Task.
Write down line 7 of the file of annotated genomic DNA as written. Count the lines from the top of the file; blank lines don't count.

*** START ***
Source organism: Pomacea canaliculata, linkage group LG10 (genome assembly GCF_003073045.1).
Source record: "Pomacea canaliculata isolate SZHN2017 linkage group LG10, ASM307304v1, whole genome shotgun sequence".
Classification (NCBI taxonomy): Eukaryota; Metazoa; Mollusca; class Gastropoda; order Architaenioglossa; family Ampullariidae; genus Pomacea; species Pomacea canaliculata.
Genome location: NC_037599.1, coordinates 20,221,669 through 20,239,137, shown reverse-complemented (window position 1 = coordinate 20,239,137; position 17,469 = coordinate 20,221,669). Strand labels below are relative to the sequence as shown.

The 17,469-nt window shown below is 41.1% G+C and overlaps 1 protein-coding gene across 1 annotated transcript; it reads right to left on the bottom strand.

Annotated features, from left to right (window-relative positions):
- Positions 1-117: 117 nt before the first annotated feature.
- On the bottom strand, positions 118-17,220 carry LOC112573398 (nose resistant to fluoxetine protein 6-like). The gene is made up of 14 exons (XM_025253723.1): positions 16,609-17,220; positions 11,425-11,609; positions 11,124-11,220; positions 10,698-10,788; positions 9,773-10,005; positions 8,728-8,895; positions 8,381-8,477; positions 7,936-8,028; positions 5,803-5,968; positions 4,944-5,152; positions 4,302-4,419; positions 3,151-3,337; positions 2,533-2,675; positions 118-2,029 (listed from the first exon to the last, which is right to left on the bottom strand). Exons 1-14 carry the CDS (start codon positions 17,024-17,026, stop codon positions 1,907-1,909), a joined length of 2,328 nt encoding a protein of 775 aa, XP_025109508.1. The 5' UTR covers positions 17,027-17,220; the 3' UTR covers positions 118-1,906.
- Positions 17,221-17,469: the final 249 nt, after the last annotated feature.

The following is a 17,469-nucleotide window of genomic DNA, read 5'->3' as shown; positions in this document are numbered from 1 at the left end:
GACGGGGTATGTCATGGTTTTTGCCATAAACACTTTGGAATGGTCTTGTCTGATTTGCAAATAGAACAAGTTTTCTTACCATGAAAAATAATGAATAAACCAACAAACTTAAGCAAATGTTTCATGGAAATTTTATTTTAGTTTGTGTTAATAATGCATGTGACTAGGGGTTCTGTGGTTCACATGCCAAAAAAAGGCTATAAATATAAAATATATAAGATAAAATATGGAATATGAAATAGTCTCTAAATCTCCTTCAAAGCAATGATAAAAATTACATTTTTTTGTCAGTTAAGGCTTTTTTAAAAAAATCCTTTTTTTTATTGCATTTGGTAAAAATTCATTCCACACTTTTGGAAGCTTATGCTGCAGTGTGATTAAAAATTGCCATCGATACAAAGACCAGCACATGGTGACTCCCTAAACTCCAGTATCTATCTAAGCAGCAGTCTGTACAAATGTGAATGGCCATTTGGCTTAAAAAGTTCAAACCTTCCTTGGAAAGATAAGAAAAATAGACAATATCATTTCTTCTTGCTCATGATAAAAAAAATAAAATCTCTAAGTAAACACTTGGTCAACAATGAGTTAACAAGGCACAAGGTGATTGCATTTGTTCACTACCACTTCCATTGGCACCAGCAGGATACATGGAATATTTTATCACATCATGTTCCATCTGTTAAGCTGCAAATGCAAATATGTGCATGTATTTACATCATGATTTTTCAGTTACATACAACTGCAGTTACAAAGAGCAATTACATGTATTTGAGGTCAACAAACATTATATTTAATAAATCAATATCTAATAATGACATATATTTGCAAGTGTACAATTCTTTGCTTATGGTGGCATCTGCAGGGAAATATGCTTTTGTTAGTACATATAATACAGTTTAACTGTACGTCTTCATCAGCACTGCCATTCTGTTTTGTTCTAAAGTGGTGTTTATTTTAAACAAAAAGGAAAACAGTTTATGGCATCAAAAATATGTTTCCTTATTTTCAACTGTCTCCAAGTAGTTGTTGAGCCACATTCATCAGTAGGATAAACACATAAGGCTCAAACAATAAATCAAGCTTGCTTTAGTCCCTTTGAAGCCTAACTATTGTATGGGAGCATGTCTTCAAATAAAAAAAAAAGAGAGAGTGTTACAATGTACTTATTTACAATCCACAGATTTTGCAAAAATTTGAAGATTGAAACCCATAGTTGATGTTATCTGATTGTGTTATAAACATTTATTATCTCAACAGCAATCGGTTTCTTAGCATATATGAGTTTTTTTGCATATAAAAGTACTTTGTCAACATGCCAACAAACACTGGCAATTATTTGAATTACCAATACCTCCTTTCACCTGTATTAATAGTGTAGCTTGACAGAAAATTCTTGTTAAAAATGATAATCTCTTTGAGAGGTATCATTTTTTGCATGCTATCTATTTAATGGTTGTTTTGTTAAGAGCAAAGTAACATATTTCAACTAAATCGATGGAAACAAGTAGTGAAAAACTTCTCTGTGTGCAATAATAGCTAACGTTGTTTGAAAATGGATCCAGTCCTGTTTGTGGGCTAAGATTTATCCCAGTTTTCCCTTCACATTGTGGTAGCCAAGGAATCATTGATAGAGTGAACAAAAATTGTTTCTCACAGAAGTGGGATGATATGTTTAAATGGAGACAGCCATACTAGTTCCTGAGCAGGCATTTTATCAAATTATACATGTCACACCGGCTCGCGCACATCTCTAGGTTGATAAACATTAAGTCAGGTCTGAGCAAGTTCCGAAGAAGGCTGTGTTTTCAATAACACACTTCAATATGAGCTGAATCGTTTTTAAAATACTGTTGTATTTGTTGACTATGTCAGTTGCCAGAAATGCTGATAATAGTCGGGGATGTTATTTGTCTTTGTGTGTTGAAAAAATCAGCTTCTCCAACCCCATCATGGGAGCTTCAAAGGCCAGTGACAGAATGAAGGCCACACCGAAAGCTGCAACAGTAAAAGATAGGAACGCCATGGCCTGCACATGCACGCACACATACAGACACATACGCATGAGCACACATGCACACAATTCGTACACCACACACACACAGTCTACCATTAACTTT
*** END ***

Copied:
- Positions 1-117: 117 nt before the first annotated feature.